PongSats - Tiny 'Satellites' At Space's Edge

JP Aeronautics runs a pretty cool program for amateur experimenters. When the company sends up one of its balloons to near space (as high as 100,000 feet), it allows anyone to send up a tiny satellite all their own. The only restriction? it must be no bigger than a ping-pong ball.


(Away 24 High Rack ready for flight)

Here's a typical PongSat experiment by David Scott. The PongSat is based on a BASIC Stamp 2 module to measure temperature as it ascended. David's PongSat used a BS2, a Dallas Semiconductor DS1620 digital thermometer, and a 93C66 512 byte serial EEPROM. It used 16-bit words and was capable of making up to 256 measurements, each 90 seconds apart. On its "mission" it succeeded in making 98 temperature measurements before its battery froze.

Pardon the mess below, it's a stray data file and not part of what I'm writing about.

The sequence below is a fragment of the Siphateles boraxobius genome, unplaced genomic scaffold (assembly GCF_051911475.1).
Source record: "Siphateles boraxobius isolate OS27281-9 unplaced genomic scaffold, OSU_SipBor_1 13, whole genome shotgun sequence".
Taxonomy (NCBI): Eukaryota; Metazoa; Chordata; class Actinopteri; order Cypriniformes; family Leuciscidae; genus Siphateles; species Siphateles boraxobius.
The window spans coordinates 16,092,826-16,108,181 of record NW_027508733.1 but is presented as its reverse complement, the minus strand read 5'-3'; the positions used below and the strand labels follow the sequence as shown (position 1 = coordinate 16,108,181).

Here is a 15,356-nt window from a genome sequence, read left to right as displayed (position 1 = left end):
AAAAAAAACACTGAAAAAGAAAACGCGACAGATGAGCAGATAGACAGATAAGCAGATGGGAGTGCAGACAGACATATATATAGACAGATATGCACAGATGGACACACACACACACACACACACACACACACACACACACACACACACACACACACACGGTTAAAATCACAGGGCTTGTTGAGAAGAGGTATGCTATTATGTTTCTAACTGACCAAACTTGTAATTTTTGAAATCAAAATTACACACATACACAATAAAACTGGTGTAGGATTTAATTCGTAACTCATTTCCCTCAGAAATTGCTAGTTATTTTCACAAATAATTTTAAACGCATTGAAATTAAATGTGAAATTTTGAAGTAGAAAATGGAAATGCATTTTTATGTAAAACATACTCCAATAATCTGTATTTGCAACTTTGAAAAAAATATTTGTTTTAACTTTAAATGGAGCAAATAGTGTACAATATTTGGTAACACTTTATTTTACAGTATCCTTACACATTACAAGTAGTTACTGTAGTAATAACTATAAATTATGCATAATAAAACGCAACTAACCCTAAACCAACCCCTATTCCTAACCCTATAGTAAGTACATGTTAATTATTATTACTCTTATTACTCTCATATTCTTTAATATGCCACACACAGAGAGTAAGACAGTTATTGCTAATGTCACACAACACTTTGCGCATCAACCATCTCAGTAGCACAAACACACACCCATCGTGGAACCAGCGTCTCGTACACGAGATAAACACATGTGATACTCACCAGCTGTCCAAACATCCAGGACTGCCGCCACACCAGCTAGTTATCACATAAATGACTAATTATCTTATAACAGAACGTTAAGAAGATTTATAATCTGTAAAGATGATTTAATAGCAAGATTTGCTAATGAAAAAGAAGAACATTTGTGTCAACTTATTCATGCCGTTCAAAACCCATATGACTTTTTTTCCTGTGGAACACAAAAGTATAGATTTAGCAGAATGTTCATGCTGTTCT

(PongSat ready to go)

Sounds like a great opportunity for everyone.

These things really remind me of the recording eyes from Robert Silverberg's excellent 1969 novel The Man in the Maze. How can you best take a look at the surface of a planet that is always shrouded in clouds?

"...We parked a drone ship fifty thousand kilometers up and dropped roughly a thousand eyes on Beta Hydri IV. At least half went straight to the bottom of the ocean... This was the only one that actually showed us a clear view of the aliens."
(Read more about recording eyes)

Read more at the PongSat page.

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